The final production version of the Toyota C-HR concept series will debut at next month’s Geneva motor show, the Japanese carmaker has confirmed.
The C-HR concept first appeared as a dramatically-styled and coupe-inspired show car at the 2014 Paris motor show, offering the first glimpse of Toyota’s plans in the compact SUV space.
One year later, at the Frankfurt motor show, Toyota showed a second take on the C-HR that was no less dramatic, but – with a more production-friendly design for the front and rear headlights – represented a clear step towards production.
Whether the concept pair’s complex folds and creases and complete lack of rear visibility will all make the leap to production remains to be seen, but with the incredibly popular – if now rather old – Juke in its sights for Europe, Toyota is likely to focus on an edgy design.
Toyota has also confirmed that the C-HR – which may yet debut with a different name – will be built in Turkey, with power provided by a petrol-electric hybrid system that will be produced in the UK.
The car maker’s local arm has thrown its hand up for the C-HR, and a local launch is hoped to occur before the end of 2016.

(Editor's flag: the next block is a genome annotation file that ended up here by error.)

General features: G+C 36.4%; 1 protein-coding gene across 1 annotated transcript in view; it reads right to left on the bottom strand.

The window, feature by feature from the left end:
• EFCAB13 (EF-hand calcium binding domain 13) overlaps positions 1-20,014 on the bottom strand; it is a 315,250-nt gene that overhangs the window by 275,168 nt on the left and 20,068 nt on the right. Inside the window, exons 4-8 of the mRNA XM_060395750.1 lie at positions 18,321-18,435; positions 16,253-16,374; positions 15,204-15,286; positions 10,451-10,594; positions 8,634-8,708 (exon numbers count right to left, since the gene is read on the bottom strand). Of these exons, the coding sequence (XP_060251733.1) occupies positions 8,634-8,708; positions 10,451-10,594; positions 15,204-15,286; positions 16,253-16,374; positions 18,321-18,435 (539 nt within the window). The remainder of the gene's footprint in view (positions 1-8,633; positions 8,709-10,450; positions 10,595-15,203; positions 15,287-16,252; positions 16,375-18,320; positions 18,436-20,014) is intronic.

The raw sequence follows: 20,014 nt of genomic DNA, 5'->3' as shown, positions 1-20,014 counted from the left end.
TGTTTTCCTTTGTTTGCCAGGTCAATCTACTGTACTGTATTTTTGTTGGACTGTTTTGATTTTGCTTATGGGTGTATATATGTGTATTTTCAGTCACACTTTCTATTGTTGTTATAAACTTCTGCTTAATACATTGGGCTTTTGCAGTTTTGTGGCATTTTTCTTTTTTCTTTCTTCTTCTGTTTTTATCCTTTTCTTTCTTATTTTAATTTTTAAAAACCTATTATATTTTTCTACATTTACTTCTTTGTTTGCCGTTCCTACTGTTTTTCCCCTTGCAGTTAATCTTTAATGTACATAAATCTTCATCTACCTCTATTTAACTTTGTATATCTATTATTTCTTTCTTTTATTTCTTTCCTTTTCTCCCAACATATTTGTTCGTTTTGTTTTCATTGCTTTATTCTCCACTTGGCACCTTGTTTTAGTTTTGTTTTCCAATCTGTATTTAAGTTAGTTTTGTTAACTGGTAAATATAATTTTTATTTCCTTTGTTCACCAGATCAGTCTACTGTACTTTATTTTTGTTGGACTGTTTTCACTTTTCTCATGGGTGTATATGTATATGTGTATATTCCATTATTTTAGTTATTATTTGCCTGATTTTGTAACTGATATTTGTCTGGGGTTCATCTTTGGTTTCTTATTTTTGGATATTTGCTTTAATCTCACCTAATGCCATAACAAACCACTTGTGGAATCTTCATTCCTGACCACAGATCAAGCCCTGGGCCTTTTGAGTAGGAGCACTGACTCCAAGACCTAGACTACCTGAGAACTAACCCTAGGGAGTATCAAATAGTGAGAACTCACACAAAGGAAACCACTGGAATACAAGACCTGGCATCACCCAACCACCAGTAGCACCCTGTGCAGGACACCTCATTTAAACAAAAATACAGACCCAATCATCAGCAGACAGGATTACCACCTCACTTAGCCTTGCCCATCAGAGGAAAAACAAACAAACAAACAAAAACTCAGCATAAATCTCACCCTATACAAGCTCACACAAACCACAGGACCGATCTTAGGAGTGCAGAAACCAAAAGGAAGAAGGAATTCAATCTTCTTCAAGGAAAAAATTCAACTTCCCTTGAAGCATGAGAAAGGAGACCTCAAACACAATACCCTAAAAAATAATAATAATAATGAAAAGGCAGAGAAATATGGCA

“The effort being put in is substantial – that’s more in terms of specification and pricing and making sure everything is right for our market before we throw our complete weight behind it,” Toyota Australia communications executive Stephen Coughlan told CarAdvice in Frankfurt last year.
“But there’s certainly a very strong interest, and obviously a very strong opportunity there for the car.”
It is unclear if Australian models will be sourced from Europe or if additional production will start up in Japan or elsewhere.
Toyota Australia imports most of its vehicles from Japan, with the exception of the Camry and Aurion (both produced locally), HiLux (Thailand), Corolla sedan (Thailand), Fortuner (Thailand) and Kluger(USA).